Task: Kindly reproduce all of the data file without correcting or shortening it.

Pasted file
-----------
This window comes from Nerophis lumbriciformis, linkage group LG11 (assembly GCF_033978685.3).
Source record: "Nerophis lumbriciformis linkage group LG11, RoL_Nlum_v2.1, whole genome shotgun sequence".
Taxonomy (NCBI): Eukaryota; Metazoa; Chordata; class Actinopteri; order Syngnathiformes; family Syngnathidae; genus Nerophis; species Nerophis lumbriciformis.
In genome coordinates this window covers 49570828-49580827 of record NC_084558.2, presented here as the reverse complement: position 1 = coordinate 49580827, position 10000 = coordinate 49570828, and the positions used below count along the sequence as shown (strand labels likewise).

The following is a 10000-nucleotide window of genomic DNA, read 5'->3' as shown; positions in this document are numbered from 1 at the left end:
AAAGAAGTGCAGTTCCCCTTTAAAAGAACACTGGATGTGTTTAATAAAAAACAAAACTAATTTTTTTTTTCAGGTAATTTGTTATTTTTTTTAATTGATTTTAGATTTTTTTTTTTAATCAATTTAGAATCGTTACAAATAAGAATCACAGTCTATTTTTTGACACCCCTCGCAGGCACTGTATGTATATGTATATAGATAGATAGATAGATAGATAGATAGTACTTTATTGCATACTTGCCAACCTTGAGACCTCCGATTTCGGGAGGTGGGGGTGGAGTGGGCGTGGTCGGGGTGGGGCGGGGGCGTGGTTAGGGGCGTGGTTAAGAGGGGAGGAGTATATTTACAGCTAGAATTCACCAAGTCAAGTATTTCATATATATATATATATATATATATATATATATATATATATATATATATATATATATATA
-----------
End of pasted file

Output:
This window comes from Nerophis lumbriciformis, linkage group LG11 (assembly GCF_033978685.3).
Source record: "Nerophis lumbriciformis linkage group LG11, RoL_Nlum_v2.1, whole genome shotgun sequence".
Taxonomy (NCBI): Eukaryota; Metazoa; Chordata; class Actinopteri; order Syngnathiformes; family Syngnathidae; genus Nerophis; species Nerophis lumbriciformis.
In genome coordinates this window covers 49570828-49580827 of record NC_084558.2, presented here as the reverse complement: position 1 = coordinate 49580827, position 10000 = coordinate 49570828, and the positions used below count along the sequence as shown (strand labels likewise).

The following is a 10000-nucleotide window of genomic DNA, read 5'->3' as shown; positions in this document are numbered from 1 at the left end:
AAAGAAGTGCAGTTCCCCTTTAAAAGAACACTGGATGTGTTTAATAAAAAACAAAACTAATTTTTTTTTTCAGGTAATTTGTTATTTTTTTTAATTGATTTTAGATTTTTTTTTTTAATCAATTTAGAATCGTTACAAATAAGAATCACAGTCTATTTTTTGACACCCCTCGCAGGCACTGTATGTATATGTATATAGATAGATAGATAGATAGATAGATAGTACTTTATTGCATACTTGCCAACCTTGAGACCTCCGATTTCGGGAGGTGGGGGTGGAGTGGGCGTGGTCGGGGTGGGGCGGGGGCGTGGTTAGGGGCGTGGTTAAGAGGGGAGGAGTATATTTACAGCTAGAATTCACCAAGTCAAGTATTTCATATATATATATATATATATATATATATATATATATATATATATATATATATATATATA